May 15, 2019

The Illvveli, which in Icelandic means Evil Whales, are a very special group pf sea monsters with a set of common attributes:

1. They all play important roles in Icelandic Folklore, and many of them appear in Viking Sagas alongside other very important monsters and mythical beings (not to mention gods and goddesses).

2. They are all inedible. First, because they are extremely hard to hunt and kill, but also because their meat is at times poisonous, or it may disappear as it is being cook, and beca...

May 7, 2019

Another of the feared illhveli (a.k.a. evil whales) of Iceland is the Skeljúngur, meaning Shell Whale.

There a fundamental difference between this a all the other illhveli: the skeljúngur is safe to eat, even tasty, hence this is most dangerous of the edible whales cruising the Northern Seas. Moreover, even if catalogued as evil, the Skeljúngur has helped humans on occasion. Notably, a young skeljúngur aided Hjalmper and Olvir in their battle against a vicious hrosshvalur (i.g., Horse Whale).


April 30, 2019

Of all the illhveli, evil whales, that plagued Icelandic waters in ancient times, the Raudkembingur, the Red Crested Whale, was the most savage and bloodthirsty. It may not had the size or raw power of some of the other illhveli, but its ferocity and determination to hunt and harm boats was unmatched by any other living creature in the sea.

The raudkembingur is an abomination, and eating its inedible flesh is not only deadly but forbidden. Those desperate enough to try, came to discover that boi...

April 7, 2019

The katthveli, a name that means Cat Whale,  has been described as having the shape of a bulky seal, short dolphin, or stocky whale. It has strong forequarters and narrower hindquarters, with the mouth of a leopard, the strength of a lion, and the hunger of a hound.

However, its name mostly comes from the presence of long whiskers on its snout and the sounds it makes, ranging from a purr when it exhales to mews and hisses when agitated.

Compare to other illhveli, the Katthveli is fairly small, wit...

March 31, 2019

The Taumafiskur, which translates as “bridle fish,” is one of the illhveli --evil whales-- of Iceland. This, however, is the most dangerous and feared of them all, and like all the others its flesh is inedible, but it comes with the added evil-bonus that speaking its name at sea will attract its unwelcome attention.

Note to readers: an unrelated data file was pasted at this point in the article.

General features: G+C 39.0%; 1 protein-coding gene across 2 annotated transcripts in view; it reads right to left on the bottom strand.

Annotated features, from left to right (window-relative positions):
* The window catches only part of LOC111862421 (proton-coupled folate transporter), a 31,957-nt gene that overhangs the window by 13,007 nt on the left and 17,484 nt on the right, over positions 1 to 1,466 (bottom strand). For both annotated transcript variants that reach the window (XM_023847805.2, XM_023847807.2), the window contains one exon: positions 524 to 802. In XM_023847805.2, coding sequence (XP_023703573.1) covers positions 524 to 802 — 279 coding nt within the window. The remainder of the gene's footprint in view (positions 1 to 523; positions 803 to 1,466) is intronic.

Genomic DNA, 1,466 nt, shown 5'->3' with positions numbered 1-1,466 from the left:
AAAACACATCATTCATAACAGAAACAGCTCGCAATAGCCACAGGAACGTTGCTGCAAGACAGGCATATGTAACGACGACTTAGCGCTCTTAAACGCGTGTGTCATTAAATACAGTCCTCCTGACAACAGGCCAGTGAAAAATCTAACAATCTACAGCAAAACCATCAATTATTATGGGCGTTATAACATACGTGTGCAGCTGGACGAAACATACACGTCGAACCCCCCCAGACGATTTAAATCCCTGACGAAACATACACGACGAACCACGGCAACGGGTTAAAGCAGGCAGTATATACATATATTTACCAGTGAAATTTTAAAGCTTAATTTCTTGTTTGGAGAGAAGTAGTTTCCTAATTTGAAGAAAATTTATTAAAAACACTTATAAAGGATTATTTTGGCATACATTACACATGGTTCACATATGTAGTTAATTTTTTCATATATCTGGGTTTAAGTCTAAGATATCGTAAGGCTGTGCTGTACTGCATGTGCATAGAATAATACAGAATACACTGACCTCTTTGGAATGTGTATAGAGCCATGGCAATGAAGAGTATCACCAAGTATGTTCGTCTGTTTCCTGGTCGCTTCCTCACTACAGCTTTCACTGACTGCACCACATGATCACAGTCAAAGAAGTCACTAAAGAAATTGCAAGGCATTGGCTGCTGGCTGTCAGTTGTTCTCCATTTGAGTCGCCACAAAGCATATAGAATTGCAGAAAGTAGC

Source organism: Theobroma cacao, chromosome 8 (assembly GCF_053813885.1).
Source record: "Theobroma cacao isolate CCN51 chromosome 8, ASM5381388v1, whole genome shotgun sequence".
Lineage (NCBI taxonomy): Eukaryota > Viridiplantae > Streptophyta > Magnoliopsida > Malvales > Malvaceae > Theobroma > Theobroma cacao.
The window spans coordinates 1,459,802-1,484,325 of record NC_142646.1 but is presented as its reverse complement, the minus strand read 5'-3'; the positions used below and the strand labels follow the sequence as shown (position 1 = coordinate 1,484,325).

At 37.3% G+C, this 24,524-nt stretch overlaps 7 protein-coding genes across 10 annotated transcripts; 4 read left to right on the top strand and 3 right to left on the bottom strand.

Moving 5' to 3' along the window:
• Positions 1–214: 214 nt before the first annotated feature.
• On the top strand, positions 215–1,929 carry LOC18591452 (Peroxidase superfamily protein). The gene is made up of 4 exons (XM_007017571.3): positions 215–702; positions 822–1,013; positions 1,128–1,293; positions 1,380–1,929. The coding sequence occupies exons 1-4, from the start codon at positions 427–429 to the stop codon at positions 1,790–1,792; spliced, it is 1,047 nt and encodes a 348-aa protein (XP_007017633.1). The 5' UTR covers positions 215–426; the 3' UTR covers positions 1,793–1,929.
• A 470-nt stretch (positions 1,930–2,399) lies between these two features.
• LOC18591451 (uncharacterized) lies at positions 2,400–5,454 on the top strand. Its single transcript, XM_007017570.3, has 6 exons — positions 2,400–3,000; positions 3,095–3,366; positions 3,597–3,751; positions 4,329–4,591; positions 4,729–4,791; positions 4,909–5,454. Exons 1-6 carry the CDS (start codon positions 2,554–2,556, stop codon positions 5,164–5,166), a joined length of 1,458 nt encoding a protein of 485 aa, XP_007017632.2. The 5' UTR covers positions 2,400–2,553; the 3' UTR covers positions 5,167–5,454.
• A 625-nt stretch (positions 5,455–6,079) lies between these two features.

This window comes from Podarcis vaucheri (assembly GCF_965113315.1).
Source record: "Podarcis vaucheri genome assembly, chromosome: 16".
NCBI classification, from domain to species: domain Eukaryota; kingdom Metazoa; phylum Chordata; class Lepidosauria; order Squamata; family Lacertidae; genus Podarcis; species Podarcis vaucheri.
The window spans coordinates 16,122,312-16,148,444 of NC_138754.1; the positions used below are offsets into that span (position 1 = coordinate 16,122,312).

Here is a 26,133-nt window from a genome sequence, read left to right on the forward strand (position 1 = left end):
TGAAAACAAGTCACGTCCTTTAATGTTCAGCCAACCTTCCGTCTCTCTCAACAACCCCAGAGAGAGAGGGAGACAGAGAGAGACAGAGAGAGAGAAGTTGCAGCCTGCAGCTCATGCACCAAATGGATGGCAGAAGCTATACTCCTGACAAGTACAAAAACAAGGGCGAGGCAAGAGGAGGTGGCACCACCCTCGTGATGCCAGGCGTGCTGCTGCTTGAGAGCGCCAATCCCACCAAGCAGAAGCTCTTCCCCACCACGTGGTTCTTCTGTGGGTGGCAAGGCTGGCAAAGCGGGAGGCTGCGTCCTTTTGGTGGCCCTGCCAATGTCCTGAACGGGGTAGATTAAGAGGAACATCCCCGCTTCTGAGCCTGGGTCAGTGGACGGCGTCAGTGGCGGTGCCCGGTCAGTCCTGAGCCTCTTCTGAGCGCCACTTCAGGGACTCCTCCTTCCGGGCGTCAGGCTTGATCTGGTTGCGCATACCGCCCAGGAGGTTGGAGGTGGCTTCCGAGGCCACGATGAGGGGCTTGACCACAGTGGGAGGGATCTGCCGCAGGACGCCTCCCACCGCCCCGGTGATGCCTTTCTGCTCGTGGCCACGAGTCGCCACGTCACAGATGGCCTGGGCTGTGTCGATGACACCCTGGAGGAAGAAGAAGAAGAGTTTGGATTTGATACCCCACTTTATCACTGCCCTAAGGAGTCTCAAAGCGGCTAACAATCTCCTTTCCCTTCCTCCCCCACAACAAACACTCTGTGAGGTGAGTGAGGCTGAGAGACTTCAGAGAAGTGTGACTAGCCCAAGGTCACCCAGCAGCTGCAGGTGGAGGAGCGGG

Its name derives from the white, at times pink, stripes extending from its eyes to its mouth and outwards that, contrasting sharply against its coal-black color, give the appearance o...

March 1, 2019

The Lyngbakur is the largest of all the illhveli, and indeed one of the largest creatures in the sea. In Icelandic lore only the Hafgua is bigger than the Lyngbakur.

However, despite its enormous size, the lyngbakur is rarely seen, and it does not go out searching for ships to sink the way the smaller illhveli do. Most often, the single part of this colossal beast that can be seen over the surface of the water is its back, a large hum like an island covered with a growth of heather.  Its eyes, d...

February 15, 2019

The Selamóðir also known as the Seal Mother, is a species protector of harbor seals and grey seals of Iceland. Their general appearance es that is that of a seal, but its dimensions are all but normal. The Selamóðir are beasts of terrifying size, large like small elephants, with short legs that end in fins, and with skin that is leathery and of reddish-pink in color. When angered, their necks turn bright red and their eyes flash like burning coals, arching their back, that when underwater, look...

January 31, 2019

The name Skeljaskrímsli, which translates from Icelandic as shell monster, is a name used for a number of Icelandic seashore monstrous animals.  Despite the differences in shape, two things link all these animals together:

-They are always observed dragging-hoping along the beach,

-They all have a hump on the back,

-They all possess a coat of shells that rattle as the creature moves.

Shell monsters have been sighted along the coasts of all the main regions of Iceland.  In their book Meeting with Mon...

January 14, 2019

The Sverdhvalur, which translates as swordwhale, is another of the illhveli (evil whales) lurking off the coasts of Iceland.

Like all other illhveli, its meat is uneatable, poisoning those who dare try it.

Its most distinctive feature is the sharp bony fin growing out of its back.

After reaching maturity, sverdhvalurs are as large as a sperm whale, and like this whale they have a  large mouth set with vicious teeth.

The blue whale (Steypireyður in Icelandic) is its mortal enemy.  Most of those who...

January 7, 2019

The Nautshval or Nauthvalur, which translate as cow-whale or ox-whale, is one of the many evil whales of Icelandic folklore. This particular one, the second biggest of them, will show up if its name is said out loud.

The nautshval is a toothed whale. It has a face with large nose with two big rounded nostrils that work as a fog horn. Male nautshval have large heads, that like in bulls, present a type of horn, in this case two long nodules. Some has described this whale as having a wormlike body,...

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